Graham Robertson
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wow, thanks for the insights. Your perspective helps clarify some things.

The house is 3000 sq ft, with 1000sq ft of the space independent of the rest of the house, meaning there are four rooms on the side of the house which are connected, but not accessible from the main space. We are looking at rocket stove bed or bench heaters for each room, to be constructed piecemeal (only one of the rooms will be lived in this winter).

The back wall of the stove is Compressed Earth Block plastered with sand/clay. How does one determine beforehand if a direct contact mass can "handle the heat?" I was concerned about having any bricks in direct contact since we are not sure of the composition of the soil used. But I was told, "lets experiment and if they dont work we will take them out and put in the steel panels."

The design and build of the house is documented here:
http://opensourceecology.org/wiki/Hablab

About the draft of the stove: I was reading your post to my friend, and she asks "if we just want to burn less fuel, why does the size of the flue matter?"

On the heat of the exhaust: If you see the "rails" on the top of the frame in the pic I posted, that is where we will slide in a sheet of metal to rest under the flue to serve as a flame deflector. Might this help to keep the exhaust temps a bit cooler?





 
Chris Burge
Posts: 88
Location: Spokane, Washington
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Okay, now that I've seen the overall picture of your design, I'm impressed. Rammed earth bricks are a superior building material...period.

As you mentioned, composition is the issue. You would be hoping for a high percentage of clay, if you want the back of the firebox to hold up over the long term, otherwise, I'm fairly certain that a 2.5ft thick earth wall will handle the heat...possibly too much. You might try test firing a single brick somehow and see how much it shrinks/cracks/burns/crumbles before you build a full scale fire in there. With such a thick compressed earth wall as an integral part of this stove, those masses on the sides are dwarfed in comparison to the mass that is that wall. I would recommend simply lining the back wall of the firebox with 1" thick refractory brick to not only regulate the thermal transfer rate into the wall, but to also protect it from abrasion from logs/stoking. What you could also do is increase the vertical run of the chimney and encase it the same material as the rest of the wall or a cob of the wall material, at least 6-8" thick, and dramatically increase the amount of thermal transfer into the mass of the wall-- However, the wall may have so much mass that it will take an awfully long time to 'fill' it with thermal energy. Plus, unless you've thermally isolated the walls from the ground, most of your retained energy will dump into the ground before it radiates back into the room.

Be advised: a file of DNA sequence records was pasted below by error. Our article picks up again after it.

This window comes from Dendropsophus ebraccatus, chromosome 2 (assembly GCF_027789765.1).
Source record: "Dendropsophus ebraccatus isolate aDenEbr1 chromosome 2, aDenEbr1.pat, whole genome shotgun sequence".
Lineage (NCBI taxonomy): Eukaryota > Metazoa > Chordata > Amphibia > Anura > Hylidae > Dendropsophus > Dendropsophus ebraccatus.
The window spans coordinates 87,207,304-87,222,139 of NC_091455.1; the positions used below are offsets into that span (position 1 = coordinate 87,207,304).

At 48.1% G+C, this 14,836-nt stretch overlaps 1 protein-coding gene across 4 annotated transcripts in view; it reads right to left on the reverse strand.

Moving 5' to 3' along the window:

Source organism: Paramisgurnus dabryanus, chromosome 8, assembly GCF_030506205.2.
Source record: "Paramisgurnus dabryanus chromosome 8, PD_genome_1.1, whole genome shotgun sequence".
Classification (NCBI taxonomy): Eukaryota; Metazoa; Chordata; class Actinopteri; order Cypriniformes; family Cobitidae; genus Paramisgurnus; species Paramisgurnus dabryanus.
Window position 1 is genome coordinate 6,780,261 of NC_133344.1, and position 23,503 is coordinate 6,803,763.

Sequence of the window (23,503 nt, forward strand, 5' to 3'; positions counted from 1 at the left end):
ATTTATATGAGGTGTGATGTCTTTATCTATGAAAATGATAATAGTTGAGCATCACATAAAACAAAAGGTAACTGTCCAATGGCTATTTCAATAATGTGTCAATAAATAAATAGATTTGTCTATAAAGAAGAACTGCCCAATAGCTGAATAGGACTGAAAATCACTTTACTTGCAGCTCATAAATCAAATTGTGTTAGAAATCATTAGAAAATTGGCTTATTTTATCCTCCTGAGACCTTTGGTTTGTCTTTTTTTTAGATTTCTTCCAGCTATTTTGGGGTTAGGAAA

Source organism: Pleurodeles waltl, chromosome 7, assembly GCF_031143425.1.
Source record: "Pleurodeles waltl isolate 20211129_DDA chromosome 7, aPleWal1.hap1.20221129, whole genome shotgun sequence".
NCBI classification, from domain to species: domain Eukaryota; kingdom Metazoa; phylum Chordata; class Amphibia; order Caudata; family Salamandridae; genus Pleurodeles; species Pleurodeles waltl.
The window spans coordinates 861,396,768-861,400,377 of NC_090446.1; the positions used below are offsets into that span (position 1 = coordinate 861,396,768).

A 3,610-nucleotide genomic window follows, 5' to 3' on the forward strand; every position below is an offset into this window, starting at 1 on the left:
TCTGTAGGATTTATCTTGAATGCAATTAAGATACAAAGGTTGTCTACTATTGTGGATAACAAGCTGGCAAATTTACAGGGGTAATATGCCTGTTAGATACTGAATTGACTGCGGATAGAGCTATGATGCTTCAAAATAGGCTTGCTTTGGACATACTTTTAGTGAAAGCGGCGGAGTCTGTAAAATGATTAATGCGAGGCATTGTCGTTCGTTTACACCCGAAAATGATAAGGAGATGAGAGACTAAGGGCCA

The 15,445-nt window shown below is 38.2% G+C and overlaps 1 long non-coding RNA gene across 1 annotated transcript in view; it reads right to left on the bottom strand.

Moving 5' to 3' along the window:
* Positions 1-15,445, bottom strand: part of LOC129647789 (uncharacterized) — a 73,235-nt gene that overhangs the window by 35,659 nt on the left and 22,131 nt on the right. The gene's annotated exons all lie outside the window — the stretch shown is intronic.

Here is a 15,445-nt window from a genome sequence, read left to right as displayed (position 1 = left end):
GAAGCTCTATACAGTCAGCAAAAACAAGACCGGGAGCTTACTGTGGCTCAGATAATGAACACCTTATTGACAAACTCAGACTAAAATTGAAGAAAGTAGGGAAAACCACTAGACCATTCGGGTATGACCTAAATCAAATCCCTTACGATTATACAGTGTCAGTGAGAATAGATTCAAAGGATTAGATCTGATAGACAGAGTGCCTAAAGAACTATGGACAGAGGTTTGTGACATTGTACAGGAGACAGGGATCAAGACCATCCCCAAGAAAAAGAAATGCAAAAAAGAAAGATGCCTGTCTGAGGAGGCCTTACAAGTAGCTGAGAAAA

As to the draft and the flue size issue: I'm going to have to stress that a 16cu.ft. combustion chamber is going to need much more CFM out than a 6" flue is going to provide--especially when operating at full temp. With a full load roaring at temp, you will probably get a big puff of smoke into the room if you opened the door because it will be easier for the stove to push all that air out the door than up the chimney. If you are committed to this incinerator, then I implore you to open up the flue. Remember: better draft = higher temp = more fuel is burned before it goes up the chimney. A flame baffle is absolutely necessary in a design such as this, but with only a 6" flue, you will be limited as to the amount of air that can be pushed through the stove at any one given time...and your creosote will build up much faster. Since the panels are bolt-on, wouldn't it be simple to remove the flue panel and re-fab it to at least 10"?



 
Graham Robertson
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Chris, we just did a test run of the stove last night, and we indeed got some smoke back when we opened the door. If we were to put a small door in the main door that is 6", would that prevent the smoke coming into the room?